A Brooklyn native who’s spent the past 30 years working in higher education in the California State University system has been chosen as SUNY Cobleskill’s next president.
Donald Zingale’s nomination is expected to be approved by SUNY’s Board of Trustees Tuesday.
He will succeed Thomas Haas, who left the college in August of 2006 to become president of Grand Valley University in Grand Rapids, Michigan; Dr. Haas was appointed to the SUNY Cobleskill post in March 2003.
Since Dr. Haas left, Provost Anne Myers has served as interim president and Paul Berard, who chaired the search committee, had high praise for the job she did.
“She did an incredible job,” Mr. Berard said. “There was never a void in leadership…Anne successfully lobbied Washington for an additional $2.9 million for the biowaste-to-bioenergy project, saw to the successful completion of the master facilities plan, has advanced green initiatives, made new and stronger bonds within the community, and saw to the financial health of the college.
“Her hard work has provided an outstanding platform for Dr. Zingale to step onto. The College Council is truly grateful for her passion and leadership.”
Since June 2004, Dr. Zingale, 61, has served as vice president for academic affairs at The California Maritime Academy.
Prior to that he was the founding dean of the College of Health & Human Services at San Francisco State University.
Dr. Zingale said Friday he expects to be back in Cobleskill in March to begin his transition and to start getting to know the community.
He expects to start officially in the job in May.
Dr. Zingale was one of about 30 candidates considered in the search, Mr. Berard said—a process extended after the first three finalists took other jobs.
“It was a long haul,” he said. “I’m glad it’s over.”
Among his accomplishments at The California Maritime Academy, Dr. Zingale lists:
• Serving during a time of unprecedented growth in enrollment—well over 40 percent in the last five years.
• Overseeing the expansion of academic programs, including business and global studies, and maritime affairs.
• Helping to lay the groundwork for the school’s first masters-level program in global supply chain security.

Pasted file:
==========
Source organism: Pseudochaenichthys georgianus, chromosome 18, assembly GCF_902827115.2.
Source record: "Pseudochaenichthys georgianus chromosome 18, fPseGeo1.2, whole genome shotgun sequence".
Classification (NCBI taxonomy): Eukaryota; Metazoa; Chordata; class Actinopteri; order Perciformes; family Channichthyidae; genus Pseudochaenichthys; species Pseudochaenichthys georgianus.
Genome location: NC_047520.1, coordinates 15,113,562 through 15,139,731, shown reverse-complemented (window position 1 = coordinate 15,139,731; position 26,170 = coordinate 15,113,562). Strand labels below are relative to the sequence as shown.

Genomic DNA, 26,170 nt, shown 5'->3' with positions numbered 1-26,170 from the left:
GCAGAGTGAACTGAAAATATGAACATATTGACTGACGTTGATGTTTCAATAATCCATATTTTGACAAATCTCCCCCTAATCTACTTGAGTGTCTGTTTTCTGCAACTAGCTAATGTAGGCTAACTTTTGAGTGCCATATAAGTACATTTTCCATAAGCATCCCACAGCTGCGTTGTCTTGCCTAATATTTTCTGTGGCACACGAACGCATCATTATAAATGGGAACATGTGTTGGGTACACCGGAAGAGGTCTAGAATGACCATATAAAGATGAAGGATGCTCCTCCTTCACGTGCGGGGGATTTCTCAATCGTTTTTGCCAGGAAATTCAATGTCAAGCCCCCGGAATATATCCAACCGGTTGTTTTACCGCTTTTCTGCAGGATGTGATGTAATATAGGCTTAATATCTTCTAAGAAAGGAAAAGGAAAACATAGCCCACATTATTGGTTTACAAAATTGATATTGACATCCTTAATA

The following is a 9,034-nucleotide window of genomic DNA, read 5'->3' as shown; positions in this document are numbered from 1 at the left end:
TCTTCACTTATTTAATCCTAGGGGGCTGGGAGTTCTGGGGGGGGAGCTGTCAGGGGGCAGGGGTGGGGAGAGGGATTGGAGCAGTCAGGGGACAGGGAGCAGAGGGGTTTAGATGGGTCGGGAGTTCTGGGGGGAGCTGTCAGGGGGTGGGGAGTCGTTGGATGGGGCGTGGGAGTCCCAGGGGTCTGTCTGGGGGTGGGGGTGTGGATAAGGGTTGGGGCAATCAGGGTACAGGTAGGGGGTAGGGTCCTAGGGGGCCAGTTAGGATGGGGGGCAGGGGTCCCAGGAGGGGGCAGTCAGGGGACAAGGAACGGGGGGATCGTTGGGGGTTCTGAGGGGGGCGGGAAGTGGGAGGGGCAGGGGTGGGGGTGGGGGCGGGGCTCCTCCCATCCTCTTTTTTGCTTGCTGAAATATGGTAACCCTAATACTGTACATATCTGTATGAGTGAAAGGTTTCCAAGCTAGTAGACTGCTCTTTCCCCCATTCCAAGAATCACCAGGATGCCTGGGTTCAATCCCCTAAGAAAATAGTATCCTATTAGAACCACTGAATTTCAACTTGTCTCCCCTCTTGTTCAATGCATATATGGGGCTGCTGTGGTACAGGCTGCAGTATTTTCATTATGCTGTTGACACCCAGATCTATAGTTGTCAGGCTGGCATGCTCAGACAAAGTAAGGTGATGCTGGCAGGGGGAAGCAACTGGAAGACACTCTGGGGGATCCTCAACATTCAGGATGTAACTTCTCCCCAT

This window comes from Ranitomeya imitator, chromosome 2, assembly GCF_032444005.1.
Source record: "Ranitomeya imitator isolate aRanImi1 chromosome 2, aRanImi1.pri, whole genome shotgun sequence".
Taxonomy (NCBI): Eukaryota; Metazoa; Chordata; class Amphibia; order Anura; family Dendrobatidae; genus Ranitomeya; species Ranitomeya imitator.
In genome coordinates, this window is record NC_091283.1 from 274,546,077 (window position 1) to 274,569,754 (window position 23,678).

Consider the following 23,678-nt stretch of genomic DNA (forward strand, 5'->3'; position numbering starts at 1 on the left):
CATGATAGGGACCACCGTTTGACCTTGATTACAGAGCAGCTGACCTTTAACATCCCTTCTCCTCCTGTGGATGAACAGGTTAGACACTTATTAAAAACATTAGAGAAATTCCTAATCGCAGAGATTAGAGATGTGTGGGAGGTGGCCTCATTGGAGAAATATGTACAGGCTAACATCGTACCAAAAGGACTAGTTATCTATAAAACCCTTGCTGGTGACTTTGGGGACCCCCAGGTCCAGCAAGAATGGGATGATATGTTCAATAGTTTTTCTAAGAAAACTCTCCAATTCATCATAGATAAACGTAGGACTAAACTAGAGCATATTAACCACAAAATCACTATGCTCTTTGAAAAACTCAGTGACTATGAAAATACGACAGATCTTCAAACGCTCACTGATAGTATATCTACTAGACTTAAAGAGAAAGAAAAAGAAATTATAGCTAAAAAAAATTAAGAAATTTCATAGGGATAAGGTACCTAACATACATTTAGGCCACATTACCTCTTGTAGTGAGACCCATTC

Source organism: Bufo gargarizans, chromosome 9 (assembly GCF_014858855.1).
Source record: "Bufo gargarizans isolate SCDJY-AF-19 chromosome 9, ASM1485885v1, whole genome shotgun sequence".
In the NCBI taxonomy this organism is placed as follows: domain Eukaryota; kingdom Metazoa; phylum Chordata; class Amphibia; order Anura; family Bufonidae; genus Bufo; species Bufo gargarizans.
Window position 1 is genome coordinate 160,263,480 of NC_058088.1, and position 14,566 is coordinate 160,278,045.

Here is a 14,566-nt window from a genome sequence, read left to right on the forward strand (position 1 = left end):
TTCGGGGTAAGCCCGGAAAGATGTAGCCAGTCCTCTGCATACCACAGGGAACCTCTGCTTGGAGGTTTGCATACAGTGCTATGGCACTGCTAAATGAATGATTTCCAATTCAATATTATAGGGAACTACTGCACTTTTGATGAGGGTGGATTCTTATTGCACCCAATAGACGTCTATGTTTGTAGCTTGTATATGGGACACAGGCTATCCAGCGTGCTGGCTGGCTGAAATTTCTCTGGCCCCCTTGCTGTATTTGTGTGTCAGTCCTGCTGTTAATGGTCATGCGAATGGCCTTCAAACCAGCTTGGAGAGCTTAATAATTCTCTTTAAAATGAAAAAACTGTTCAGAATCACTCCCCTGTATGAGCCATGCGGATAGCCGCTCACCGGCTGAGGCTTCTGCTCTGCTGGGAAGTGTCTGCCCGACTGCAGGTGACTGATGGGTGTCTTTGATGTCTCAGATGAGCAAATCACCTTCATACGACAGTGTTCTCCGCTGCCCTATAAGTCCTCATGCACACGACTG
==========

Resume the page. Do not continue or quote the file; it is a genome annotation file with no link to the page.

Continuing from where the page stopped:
• Initiating the school’s first academic conference on international maritime education.
All of these will help make him a good fit at SUNY Cobleskill, Dr. Zingale said, especially at a time when higher education is geared toward being more “user-friendly.”
“The trend now is toward more of a menu of educational opportunities,” he said, pointing to the fact that SUNY Cobleskill is one of a handful of colleges offering both associate’s and bachelor’s degrees in the same program.
“It’s more of a pipeline approach with students going to college to prepare for going to work.”
SUNY Cobleskill will celebrate its 100th anniversary in 2011, a milestone Dr. Zingale sees as an opportune time to “get its message out.”
“Wanting to be a president, you want to go where you’ll do the most good and where higher education is headed,” he said. “All roads point to places like Cobleskill.”
Though Dr. Zingale has no background in agriculture he sees common ground between the needs of that field and others—like the merchant marine program—that he does have experience in.
“All of these fields are changing and in that, they are more alike than they are different.”
Dr. Zingale said he and his wife, Lydia Cruz, a California native, fell in love with the area during a visit last fall and are looking forward to being involved in the community.
The couple has an 18-year-old daughter who will be heading to college in the fall.
Dr. Zingale’s salary has yet to be set; Dr. Haas was making $160,000 a year when he left.
Dr. Zingale holds a doctorate in physical education from Ohio State University, a master’s in social work from California University, a master’s in physical education from the University of Massachusetts at Amherst, and a bachelor’s in health and physical education from Brooklyn College.